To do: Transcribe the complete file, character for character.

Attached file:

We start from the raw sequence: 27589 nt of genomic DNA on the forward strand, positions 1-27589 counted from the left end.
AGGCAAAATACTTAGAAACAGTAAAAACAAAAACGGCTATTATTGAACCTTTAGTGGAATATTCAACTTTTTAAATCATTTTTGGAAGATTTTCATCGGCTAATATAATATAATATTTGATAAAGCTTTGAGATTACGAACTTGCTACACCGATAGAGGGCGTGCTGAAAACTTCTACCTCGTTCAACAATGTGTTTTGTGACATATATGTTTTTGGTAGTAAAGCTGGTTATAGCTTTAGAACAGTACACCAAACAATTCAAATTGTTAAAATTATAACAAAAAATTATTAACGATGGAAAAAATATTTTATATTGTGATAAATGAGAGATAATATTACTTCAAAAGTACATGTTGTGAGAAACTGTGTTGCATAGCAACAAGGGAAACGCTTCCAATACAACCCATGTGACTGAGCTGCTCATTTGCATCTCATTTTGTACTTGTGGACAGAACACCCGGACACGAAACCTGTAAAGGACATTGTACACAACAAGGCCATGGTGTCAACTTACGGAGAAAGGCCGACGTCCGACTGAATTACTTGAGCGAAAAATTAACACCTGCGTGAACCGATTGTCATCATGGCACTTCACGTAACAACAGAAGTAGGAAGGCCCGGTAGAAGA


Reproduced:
We start from the raw sequence: 27589 nt of genomic DNA on the forward strand, positions 1-27589 counted from the left end.
AGGCAAAATACTTAGAAACAGTAAAAACAAAAACGGCTATTATTGAACCTTTAGTGGAATATTCAACTTTTTAAATCATTTTTGGAAGATTTTCATCGGCTAATATAATATAATATTTGATAAAGCTTTGAGATTACGAACTTGCTACACCGATAGAGGGCGTGCTGAAAACTTCTACCTCGTTCAACAATGTGTTTTGTGACATATATGTTTTTGGTAGTAAAGCTGGTTATAGCTTTAGAACAGTACACCAAACAATTCAAATTGTTAAAATTATAACAAAAAATTATTAACGATGGAAAAAATATTTTATATTGTGATAAATGAGAGATAATATTACTTCAAAAGTACATGTTGTGAGAAACTGTGTTGCATAGCAACAAGGGAAACGCTTCCAATACAACCCATGTGACTGAGCTGCTCATTTGCATCTCATTTTGTACTTGTGGACAGAACACCCGGACACGAAACCTGTAAAGGACATTGTACACAACAAGGCCATGGTGTCAACTTACGGAGAAAGGCCGACGTCCGACTGAATTACTTGAGCGAAAAATTAACACCTGCGTGAACCGATTGTCATCATGGCACTTCACGTAACAACAGAAGTAGGAAGGCCCGGTAGAAGA